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With the help of science, you can build massive sand castles Image adapted from: Micael Baird; CC0

It turns out you need less water than you may have expected

How to make the perfect sandcastle

Everyone loves a trip to the beach. The sun, the surf … the sandcastles! From planning and construction through to decoration and inevitable destruction, there is real skill involved in making the perfect sandcastle ... and also real science.

While professional sand-sculptors often truck in their own, specialised sand, most holiday makers are happy to use whatever the beach provides.

The first consideration to building the perfect sandcastle is getting the water-to-sand ratio right. Too little and your construction crumbles. Too much and your sand becomes a gloopy mess.

Luckily, scientists have been on the case, working hard to solve this delicate engineering problem for you. While traditional estimates put the ratio at one bucket of water for every eight buckets of sand (or 12.5 per cent water), research has revised the amount of liquid down to just 1 per cent.

Daniel Bonn and his team at the Laboratory of Physical Statistics in Paris conducted a series of experiments involving both the theoretical and practical modelling of sandcastles.

Their studies involved testing different levels of sand ‘wetness’ and examining how columns of sand collapsed as they were built higher and higher. The results, published in Nature, found that there is an optimum sand wetness level: beachgoers should be aiming for a liquid volume of 1 per cent. It may not seem like much, but by combining one part water with 99 parts dry sand, you are giving yourself the best chance of building the perfect, most stable sandcastle. The team concluded that ‘if this optimum concentration is used, sandcastles reaching five metres in height can be built.’ That would certainly be enough to impress any kids.

When sand is wet, water forms small bridges (shaped like a double-ended trumpet) between the grains of sand. The surface tension of the water will then pull the grains together, so that they are effectively connected by a series of meniscus bridges—this is what gives wet sand its strength. When enough of these bridges form, the mixture is able to hold its shape, enabling the creation of complex structures such as sandcastles.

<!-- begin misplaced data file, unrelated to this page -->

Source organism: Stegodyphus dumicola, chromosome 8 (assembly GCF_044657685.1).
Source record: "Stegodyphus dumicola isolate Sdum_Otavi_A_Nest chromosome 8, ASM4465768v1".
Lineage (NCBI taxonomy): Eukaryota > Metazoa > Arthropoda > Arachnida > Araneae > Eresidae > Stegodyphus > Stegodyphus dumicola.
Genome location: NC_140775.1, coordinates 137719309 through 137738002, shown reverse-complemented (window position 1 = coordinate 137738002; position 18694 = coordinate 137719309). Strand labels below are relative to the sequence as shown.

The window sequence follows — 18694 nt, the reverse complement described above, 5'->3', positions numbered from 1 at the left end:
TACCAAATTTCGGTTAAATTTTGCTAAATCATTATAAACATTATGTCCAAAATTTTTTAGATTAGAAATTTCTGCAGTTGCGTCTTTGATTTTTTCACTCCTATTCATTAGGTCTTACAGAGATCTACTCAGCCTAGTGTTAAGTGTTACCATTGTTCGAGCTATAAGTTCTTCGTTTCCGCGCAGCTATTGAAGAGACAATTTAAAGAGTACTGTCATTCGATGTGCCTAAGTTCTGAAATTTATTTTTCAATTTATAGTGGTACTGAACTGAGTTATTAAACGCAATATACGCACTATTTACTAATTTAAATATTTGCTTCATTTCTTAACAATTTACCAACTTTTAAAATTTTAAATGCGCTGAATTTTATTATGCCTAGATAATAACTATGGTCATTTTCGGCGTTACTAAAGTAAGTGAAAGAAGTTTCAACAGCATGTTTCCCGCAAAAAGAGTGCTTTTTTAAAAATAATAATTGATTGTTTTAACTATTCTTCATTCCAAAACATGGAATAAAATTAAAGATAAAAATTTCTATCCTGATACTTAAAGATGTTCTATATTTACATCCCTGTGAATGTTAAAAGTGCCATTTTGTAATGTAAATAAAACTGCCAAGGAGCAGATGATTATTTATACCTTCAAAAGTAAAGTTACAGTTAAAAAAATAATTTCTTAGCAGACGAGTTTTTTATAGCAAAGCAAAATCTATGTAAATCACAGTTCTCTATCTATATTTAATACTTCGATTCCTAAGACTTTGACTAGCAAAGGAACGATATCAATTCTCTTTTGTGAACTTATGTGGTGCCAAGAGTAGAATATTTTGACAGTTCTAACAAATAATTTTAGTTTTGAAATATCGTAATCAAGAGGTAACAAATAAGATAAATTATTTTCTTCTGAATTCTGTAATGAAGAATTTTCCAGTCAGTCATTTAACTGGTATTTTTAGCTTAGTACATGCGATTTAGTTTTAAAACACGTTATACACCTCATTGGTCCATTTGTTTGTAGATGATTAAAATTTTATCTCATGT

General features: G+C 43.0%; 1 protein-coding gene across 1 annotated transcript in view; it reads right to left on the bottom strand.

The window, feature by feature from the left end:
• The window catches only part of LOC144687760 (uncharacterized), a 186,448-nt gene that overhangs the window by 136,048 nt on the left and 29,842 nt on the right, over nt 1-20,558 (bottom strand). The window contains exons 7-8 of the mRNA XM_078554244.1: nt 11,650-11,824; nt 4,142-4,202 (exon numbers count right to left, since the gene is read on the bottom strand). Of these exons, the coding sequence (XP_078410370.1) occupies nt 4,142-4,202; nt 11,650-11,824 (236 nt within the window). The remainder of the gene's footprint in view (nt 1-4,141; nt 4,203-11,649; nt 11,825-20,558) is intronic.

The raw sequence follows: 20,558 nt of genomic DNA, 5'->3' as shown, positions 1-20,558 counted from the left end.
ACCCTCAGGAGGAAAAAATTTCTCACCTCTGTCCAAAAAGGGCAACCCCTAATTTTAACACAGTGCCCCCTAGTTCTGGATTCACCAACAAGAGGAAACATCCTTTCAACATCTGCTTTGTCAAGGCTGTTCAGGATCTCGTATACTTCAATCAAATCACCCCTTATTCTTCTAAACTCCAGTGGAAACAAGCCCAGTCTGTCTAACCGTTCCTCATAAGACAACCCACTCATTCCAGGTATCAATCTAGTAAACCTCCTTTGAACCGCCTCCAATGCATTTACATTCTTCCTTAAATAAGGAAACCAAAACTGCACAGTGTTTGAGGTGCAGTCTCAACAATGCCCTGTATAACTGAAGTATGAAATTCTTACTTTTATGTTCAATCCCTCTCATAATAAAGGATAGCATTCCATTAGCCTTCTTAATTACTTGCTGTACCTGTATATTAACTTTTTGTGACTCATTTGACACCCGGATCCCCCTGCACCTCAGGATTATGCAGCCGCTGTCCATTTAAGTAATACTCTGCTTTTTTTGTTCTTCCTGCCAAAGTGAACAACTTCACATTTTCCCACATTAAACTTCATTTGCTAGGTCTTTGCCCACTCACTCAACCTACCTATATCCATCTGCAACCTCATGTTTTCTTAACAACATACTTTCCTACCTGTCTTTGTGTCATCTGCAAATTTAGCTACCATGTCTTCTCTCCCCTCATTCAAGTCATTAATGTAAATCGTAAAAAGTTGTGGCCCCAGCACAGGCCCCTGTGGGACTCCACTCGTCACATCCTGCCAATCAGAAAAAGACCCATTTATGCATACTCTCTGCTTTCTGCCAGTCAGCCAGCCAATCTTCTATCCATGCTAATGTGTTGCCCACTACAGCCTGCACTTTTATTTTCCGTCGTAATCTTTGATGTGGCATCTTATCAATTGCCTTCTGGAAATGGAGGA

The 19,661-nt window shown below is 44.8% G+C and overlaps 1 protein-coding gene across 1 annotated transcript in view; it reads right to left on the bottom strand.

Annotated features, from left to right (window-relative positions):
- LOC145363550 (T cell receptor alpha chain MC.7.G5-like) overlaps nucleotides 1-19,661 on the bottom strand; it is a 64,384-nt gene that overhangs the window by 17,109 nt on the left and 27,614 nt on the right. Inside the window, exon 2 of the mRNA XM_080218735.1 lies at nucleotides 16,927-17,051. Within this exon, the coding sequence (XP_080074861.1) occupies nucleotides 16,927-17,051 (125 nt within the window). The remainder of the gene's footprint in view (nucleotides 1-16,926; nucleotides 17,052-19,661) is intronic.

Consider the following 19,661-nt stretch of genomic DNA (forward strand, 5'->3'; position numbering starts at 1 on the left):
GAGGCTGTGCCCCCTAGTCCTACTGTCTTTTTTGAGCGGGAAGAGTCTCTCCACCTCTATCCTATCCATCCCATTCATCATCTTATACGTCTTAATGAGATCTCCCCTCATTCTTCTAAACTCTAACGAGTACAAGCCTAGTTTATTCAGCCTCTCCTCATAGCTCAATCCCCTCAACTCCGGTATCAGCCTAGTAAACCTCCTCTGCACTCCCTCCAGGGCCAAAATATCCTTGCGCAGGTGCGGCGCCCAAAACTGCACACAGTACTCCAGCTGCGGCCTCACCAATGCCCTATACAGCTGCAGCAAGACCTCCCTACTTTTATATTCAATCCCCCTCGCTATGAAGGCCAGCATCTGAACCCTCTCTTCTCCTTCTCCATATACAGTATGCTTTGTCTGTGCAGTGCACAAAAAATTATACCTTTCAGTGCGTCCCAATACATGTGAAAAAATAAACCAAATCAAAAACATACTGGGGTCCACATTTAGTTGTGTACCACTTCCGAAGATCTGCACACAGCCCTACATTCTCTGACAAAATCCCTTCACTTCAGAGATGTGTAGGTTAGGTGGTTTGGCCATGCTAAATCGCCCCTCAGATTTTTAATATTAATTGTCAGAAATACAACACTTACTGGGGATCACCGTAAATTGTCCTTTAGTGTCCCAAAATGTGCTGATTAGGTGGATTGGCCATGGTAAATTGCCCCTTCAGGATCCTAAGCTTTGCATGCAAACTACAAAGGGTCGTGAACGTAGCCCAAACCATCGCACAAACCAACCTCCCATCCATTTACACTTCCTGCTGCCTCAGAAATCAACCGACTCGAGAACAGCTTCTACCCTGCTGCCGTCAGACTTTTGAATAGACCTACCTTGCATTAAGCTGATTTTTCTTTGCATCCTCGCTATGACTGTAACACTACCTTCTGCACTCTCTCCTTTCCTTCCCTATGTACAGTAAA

You might assume that the more water you add, the more bridges are formed, therefore increasing the strength of the sand, but this was true only up to about 1 per cent water. Beyond this point, the bridges of water got close enough together that they started to merge, forming bigger bridges and blobs of water. The small bridges are stronger than these larger blobs, so increasing the water beyond the 1 per cent mark does not lead to a change of coherency—in fact, the castle will be weakened if too much water is applied.

Now on to the next dilemma—what tools to use. Plastic bucket? High-quality spade? Not according to physicists, who, after conducting a series of experiments, concluded that your hands are the best tools for the job.

Compaction is essential for a sturdy sandcastle, with a well-packed castle up to 30 per cent stronger than one that is more loosely built. By compacting the sand as much as possible, you shorten the molecular water bridges, making the sand stronger. While you can compress sand in a bucket, it loses much of its strength and compaction when it is tipped out. Using a spade can produce an uneven result and, according to the authors of the study, it ‘tends to introduce fractures in the sand’s structure rather than compact it’.

Your hands give you a lot more control over the amount of pressure you exert and how you mould the sand, making them the perfect building tool.

So, how high can you go? Even with the perfect sand-to-water ratio and the most capable hands in the world, there is another aspect affecting the creation of the perfect sandcastle—the height-to-radius ratio. The same team who discovered the 1:99 ratio also found that the maximum height of a sandcastle varies with its width.

Interestingly, they found that the height-to-radius ratio decreases the wider you make your column. So a wider, bigger base won’t give you additional stability to build up extra height, at least past a certain point. Using typical beach sand, the team found that by building a cylinder with a base radius of only 20 centimetres, they could reach a height of 2.5 metres—an impressive sandcastle in anyone’s books.

Building a sandcastle is always fun but, as science has shown, it’s not just child’s play. By studying how and why sandcastles hold together, and how and when they collapse, we can better understand fields as diverse as civil engineering, physics and soil mechanics, among others. Perhaps even more importantly, we can use that knowledge to impress our friends and family this Summer as we create tall, stable and beautiful sandcastles. Happy building!

This article was adapted from Academy website content reviewed by the following experts: Professor Patrick De Dekker OAM FAA Emeritus Professor, College of Science, Australian National University; Dr Bradley Opdyke Senior Lecturer, Research School of Earth Sciences, Australian National University